emergency centre. Not only did the

try of Foreign Affairs, and in 1963

1961, had grown to an impressive DKK

Danish operation possess a good deal

Thule launched the world’s first travel

13.5 million by the end of the decade.

of knowledge in its chosen field, but it

insurance package that included SOS

There was no doubt that SOS Interna-

had quickly acquired an appropriate

service worldwide.

tional was becoming big business!

2 / 50-year anniversary


A rescue helicopter from Osterman has just brought in a patient for onward transport.

The 60’s In the early days, the most advanced piece of equipment SOS International possessed was a telex machine.

A patient is transported from an air ambulance to a local hospital in Sweden.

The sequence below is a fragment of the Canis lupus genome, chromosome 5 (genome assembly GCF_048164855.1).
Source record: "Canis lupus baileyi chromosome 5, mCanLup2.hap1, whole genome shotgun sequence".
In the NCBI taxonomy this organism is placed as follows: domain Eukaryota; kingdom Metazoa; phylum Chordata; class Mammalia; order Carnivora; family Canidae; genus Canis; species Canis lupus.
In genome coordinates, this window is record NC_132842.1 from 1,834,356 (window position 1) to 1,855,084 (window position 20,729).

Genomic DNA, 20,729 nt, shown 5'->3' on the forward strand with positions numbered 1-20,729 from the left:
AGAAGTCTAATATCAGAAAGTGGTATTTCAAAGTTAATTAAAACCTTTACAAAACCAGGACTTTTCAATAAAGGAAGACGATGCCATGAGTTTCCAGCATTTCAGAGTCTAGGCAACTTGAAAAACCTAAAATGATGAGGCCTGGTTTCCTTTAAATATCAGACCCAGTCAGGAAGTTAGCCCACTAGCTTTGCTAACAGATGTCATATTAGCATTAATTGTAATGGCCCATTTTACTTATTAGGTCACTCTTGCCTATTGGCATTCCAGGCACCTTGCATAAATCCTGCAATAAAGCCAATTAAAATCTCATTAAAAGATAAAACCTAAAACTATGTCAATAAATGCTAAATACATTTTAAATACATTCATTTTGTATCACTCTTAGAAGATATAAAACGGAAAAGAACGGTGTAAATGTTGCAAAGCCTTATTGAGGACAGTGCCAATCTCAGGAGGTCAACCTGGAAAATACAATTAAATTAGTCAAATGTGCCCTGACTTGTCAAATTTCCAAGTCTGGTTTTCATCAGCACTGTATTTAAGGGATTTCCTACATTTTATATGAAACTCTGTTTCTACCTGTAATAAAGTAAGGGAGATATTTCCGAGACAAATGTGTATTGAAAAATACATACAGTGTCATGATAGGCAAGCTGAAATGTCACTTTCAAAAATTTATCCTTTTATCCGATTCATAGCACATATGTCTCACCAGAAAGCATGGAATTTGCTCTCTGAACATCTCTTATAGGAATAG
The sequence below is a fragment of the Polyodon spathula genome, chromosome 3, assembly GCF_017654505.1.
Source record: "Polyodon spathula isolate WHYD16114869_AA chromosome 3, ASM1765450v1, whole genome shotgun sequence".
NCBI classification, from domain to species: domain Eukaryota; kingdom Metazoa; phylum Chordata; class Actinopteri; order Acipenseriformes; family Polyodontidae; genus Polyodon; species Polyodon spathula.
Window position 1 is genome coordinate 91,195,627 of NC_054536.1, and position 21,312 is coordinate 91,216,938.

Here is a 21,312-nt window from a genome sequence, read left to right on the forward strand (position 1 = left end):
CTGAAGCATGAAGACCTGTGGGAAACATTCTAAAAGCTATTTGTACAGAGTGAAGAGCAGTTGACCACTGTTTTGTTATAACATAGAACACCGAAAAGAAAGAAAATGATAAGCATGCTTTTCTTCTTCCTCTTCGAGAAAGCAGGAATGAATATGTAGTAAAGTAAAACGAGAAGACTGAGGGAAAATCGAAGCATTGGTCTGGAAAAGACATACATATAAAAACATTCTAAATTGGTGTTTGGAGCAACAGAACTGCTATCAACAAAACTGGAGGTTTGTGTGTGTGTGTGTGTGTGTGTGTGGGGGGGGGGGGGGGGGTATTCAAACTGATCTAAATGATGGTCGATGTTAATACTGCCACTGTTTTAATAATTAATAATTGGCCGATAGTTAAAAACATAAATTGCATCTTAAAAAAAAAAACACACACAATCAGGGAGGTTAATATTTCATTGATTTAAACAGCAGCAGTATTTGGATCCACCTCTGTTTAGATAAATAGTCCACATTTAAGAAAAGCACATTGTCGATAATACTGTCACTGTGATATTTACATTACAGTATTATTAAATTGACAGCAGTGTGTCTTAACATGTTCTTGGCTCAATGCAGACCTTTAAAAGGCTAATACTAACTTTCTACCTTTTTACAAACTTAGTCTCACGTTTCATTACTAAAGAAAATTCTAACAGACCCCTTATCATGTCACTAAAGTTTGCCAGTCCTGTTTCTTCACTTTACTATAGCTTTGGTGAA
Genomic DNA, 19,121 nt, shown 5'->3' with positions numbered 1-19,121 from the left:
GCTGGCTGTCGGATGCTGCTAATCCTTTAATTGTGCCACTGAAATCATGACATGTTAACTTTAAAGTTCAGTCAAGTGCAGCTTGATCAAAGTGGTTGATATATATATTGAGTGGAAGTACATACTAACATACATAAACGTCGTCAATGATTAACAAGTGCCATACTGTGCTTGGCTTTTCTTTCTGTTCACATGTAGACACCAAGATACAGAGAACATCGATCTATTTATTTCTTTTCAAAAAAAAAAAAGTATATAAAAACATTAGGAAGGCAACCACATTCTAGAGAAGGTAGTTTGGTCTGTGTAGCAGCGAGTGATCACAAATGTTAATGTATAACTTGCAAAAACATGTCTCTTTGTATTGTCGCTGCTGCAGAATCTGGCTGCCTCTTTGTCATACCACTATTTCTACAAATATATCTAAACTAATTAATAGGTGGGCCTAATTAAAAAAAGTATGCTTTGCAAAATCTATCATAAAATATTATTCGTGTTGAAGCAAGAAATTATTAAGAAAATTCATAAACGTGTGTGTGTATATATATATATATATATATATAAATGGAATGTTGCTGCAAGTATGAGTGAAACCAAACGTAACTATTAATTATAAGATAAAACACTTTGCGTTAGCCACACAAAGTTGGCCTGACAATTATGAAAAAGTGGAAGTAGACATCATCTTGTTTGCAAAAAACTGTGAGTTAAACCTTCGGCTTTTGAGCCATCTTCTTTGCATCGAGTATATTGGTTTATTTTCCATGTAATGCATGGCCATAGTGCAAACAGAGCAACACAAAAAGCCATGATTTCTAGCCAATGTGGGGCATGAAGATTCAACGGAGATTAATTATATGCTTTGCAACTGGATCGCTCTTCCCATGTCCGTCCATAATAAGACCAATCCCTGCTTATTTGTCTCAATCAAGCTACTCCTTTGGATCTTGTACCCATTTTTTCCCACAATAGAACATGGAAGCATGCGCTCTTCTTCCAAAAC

Assistance and recovery vehicles from Räddningskåren at the scene of a traffic accident.

A helicopter from Osterman lands at a local airfield in Sweden.

How to find your way to the City of Light – without the aid of Google Maps…


SOS International staff in front of a Sikorsky rescue helicopter from the Danish defence forces.

The interior of an Aérospatiale Caravelle air ambulance.

Emergency centre staff discuss a claim with their supervisor.

The 70’s The telex department at SOS International on Vesterbrogade.

4 / 50 års jubilæum Even a shiny new BMW can need a lift from SOS International.

There is always room for one more when SOS International takes care of the towing.

Børge Brandt, CEO, at the entrance to SOS International’s new premises in Copenhagen.


5 0 Y E A RS O F SOS I NTERNATI ONAL